established local presence

As we wrote on Friday, the government shutdown affects many aspects of FCC operations – and could affect the ability of the FCC to hold its regular monthly meeting, now scheduled for January 30. With the FCC likely shut down for most of this week, just before closing, the FCC released its agenda for the January 30 meeting (which would normally have been released this week – 3 weeks before the meeting). One interesting item on the agenda was a Notice of Proposed Rulemaking to change certain aspects of the criteria used to evaluate applicants for new noncommercial broadcast stations and LPFMs, and the operations of those new stations after a construction permit is issued. The draft NPRM is here. As with all draft items released with the agenda of an upcoming FCC meeting, the draft is subject to change before that meeting.

It appears that the NPRM was not prompted by any single group representing noncommercial broadcasters, but instead raises a number of issues and problems that have been raised before the FCC in comparative cases in the last decade, which use a “points system” process to determine which mutually-exclusive noncommercial applicant should have its application granted. The point system relies on paper hearings to determine which applicant has the most points, awarding applicants preferences on factors such as whether they have few other broadcast interests, whether they are local organizations, and whether they are part of state-wide networks. The NPRM also looks at the restrictions on what successful applicants can do, once they receive their construction permits to build new stations – including the length of LPFM CPs, the transferability of those CPs, and restrictions imposed on changes to certain NCE technical facilities after a CP grant.
Continue Reading FCC to Examine the Process for Awarding Construction Permits for New NCE and LPFM Stations – And Some of the Rules that Apply Once a New Noncommercial CP is Awarded

With the filing window for new noncommercial FM radio stations opening this coming week (see our summary of the process, here), some potential applicants may be wondering who qualifies as an established local organization entitled to points in the comparative analysis that takes place if applications that are mutually exclusive (both cannot be granted without creating prohibited interference) are filed during the window.  In a decision released this past week, the FCC clarified the rules as to what constitutes a local applicant – holding that simply having a mailing address for a headquarters in the proposed station’s service area is not sufficient.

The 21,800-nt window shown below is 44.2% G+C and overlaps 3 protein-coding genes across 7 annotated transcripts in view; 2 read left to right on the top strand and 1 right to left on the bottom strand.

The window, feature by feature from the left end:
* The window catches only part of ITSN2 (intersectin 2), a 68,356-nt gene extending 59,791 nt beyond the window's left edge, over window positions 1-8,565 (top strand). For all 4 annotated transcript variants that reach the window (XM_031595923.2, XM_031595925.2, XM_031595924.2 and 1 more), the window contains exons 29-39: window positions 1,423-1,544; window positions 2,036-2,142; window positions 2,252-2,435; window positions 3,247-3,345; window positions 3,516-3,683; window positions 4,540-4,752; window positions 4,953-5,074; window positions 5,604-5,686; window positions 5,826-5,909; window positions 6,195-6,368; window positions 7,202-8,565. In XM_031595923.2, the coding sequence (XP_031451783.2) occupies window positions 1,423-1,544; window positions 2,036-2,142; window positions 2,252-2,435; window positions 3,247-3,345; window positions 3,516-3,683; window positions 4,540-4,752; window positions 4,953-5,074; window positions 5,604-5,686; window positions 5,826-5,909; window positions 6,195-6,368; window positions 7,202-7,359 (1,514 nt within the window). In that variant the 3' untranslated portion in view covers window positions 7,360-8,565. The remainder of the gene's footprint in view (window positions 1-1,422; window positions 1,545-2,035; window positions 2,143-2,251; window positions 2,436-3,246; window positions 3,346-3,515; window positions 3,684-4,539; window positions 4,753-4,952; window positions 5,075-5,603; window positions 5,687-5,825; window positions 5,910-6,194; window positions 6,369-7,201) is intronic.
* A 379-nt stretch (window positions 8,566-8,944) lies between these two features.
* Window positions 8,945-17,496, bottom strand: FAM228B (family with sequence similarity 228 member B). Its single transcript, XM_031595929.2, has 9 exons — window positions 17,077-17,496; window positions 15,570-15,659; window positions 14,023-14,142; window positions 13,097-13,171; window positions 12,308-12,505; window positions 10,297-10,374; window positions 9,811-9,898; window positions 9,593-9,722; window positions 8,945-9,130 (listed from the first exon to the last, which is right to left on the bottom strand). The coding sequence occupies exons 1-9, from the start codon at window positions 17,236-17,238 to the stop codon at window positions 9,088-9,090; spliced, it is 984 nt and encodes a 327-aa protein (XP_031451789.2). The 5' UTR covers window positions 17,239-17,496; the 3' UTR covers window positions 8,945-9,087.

In this case, an applicant claimed to have an established local presence necessary to qualify for points as a local applicant based on its "headquarters" which it said had been located within 25 miles of the proposed city of license for two years prior to the relevant date for evaluating the applicant’s comparative attributes, as required by the FCC’s rules.  However, when a competing applicant visited the office building in which this supposed headquarters was located, there was no indication in the building directory or on any signs on any door in the building that the organization was located there, and no building personnel had any familiarity with the organization.  The applicant justified its claimed local credit by claiming that the "headquarters" was an office at the specified location that housed a number of businesses and organizations with which one of its Board members was affiliated, and that all of those businesses could not be listed on signage or on the building directory.  The Commission found that the mere presence of an office was insufficient to qualify for credit, citing the Order adopting the NCE point system which said that the headquarters must be the organization’s principal place of business or the principal residence of one of its members, and not just a post office box, lawyer’s office, branch office or vacation home.  To qualify for points as an established local organization, the applicant must have activities and familiarity with the local service area that will permit it to "hit the ground running" in serving the public.


Continue Reading Who is a Local Applicant for an NCE Station?